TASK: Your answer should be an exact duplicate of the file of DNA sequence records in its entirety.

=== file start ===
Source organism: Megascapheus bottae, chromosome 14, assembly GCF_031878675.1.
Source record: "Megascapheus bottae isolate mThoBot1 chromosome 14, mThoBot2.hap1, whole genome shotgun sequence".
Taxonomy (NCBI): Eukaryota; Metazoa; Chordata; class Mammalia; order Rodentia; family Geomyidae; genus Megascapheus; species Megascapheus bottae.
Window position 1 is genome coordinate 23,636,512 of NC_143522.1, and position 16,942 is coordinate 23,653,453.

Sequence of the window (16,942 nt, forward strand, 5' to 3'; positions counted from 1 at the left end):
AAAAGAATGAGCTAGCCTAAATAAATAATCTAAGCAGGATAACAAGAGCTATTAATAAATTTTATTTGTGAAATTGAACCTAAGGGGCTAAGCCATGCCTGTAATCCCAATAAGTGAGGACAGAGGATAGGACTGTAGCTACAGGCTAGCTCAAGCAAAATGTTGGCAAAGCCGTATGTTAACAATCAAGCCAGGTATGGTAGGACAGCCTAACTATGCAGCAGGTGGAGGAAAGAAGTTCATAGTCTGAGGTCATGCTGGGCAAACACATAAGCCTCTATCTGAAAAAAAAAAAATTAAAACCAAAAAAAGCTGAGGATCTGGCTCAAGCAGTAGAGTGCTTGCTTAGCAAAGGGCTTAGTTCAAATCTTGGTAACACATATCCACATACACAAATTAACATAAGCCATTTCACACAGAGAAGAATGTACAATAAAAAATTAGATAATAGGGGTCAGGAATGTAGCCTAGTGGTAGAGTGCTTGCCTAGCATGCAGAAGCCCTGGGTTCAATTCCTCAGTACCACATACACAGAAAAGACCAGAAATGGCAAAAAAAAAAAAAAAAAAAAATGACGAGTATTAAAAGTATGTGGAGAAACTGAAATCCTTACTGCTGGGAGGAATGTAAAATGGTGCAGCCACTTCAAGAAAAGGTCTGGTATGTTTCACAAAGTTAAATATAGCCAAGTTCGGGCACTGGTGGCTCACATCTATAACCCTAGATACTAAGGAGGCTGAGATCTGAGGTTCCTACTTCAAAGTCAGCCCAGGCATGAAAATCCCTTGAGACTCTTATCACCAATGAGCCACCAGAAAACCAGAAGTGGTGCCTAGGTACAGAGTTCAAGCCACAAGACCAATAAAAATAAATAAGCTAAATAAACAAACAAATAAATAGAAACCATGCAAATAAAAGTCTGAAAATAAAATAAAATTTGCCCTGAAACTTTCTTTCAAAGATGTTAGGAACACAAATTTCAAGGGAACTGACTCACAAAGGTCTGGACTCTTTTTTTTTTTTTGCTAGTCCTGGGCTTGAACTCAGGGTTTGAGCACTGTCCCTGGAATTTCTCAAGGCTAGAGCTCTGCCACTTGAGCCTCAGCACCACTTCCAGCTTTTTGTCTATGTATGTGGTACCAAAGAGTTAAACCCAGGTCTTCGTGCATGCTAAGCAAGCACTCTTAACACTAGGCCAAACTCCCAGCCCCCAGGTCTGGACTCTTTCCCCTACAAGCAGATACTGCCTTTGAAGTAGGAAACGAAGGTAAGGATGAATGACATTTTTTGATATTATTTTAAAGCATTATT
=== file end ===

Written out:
Source organism: Megascapheus bottae, chromosome 14, assembly GCF_031878675.1.
Source record: "Megascapheus bottae isolate mThoBot1 chromosome 14, mThoBot2.hap1, whole genome shotgun sequence".
Taxonomy (NCBI): Eukaryota; Metazoa; Chordata; class Mammalia; order Rodentia; family Geomyidae; genus Megascapheus; species Megascapheus bottae.
Window position 1 is genome coordinate 23,636,512 of NC_143522.1, and position 16,942 is coordinate 23,653,453.

Sequence of the window (16,942 nt, forward strand, 5' to 3'; positions counted from 1 at the left end):
AAAAGAATGAGCTAGCCTAAATAAATAATCTAAGCAGGATAACAAGAGCTATTAATAAATTTTATTTGTGAAATTGAACCTAAGGGGCTAAGCCATGCCTGTAATCCCAATAAGTGAGGACAGAGGATAGGACTGTAGCTACAGGCTAGCTCAAGCAAAATGTTGGCAAAGCCGTATGTTAACAATCAAGCCAGGTATGGTAGGACAGCCTAACTATGCAGCAGGTGGAGGAAAGAAGTTCATAGTCTGAGGTCATGCTGGGCAAACACATAAGCCTCTATCTGAAAAAAAAAAAATTAAAACCAAAAAAAGCTGAGGATCTGGCTCAAGCAGTAGAGTGCTTGCTTAGCAAAGGGCTTAGTTCAAATCTTGGTAACACATATCCACATACACAAATTAACATAAGCCATTTCACACAGAGAAGAATGTACAATAAAAAATTAGATAATAGGGGTCAGGAATGTAGCCTAGTGGTAGAGTGCTTGCCTAGCATGCAGAAGCCCTGGGTTCAATTCCTCAGTACCACATACACAGAAAAGACCAGAAATGGCAAAAAAAAAAAAAAAAAAAAATGACGAGTATTAAAAGTATGTGGAGAAACTGAAATCCTTACTGCTGGGAGGAATGTAAAATGGTGCAGCCACTTCAAGAAAAGGTCTGGTATGTTTCACAAAGTTAAATATAGCCAAGTTCGGGCACTGGTGGCTCACATCTATAACCCTAGATACTAAGGAGGCTGAGATCTGAGGTTCCTACTTCAAAGTCAGCCCAGGCATGAAAATCCCTTGAGACTCTTATCACCAATGAGCCACCAGAAAACCAGAAGTGGTGCCTAGGTACAGAGTTCAAGCCACAAGACCAATAAAAATAAATAAGCTAAATAAACAAACAAATAAATAGAAACCATGCAAATAAAAGTCTGAAAATAAAATAAAATTTGCCCTGAAACTTTCTTTCAAAGATGTTAGGAACACAAATTTCAAGGGAACTGACTCACAAAGGTCTGGACTCTTTTTTTTTTTTTGCTAGTCCTGGGCTTGAACTCAGGGTTTGAGCACTGTCCCTGGAATTTCTCAAGGCTAGAGCTCTGCCACTTGAGCCTCAGCACCACTTCCAGCTTTTTGTCTATGTATGTGGTACCAAAGAGTTAAACCCAGGTCTTCGTGCATGCTAAGCAAGCACTCTTAACACTAGGCCAAACTCCCAGCCCCCAGGTCTGGACTCTTTCCCCTACAAGCAGATACTGCCTTTGAAGTAGGAAACGAAGGTAAGGATGAATGACATTTTTTGATATTATTTTAAAGCATTATT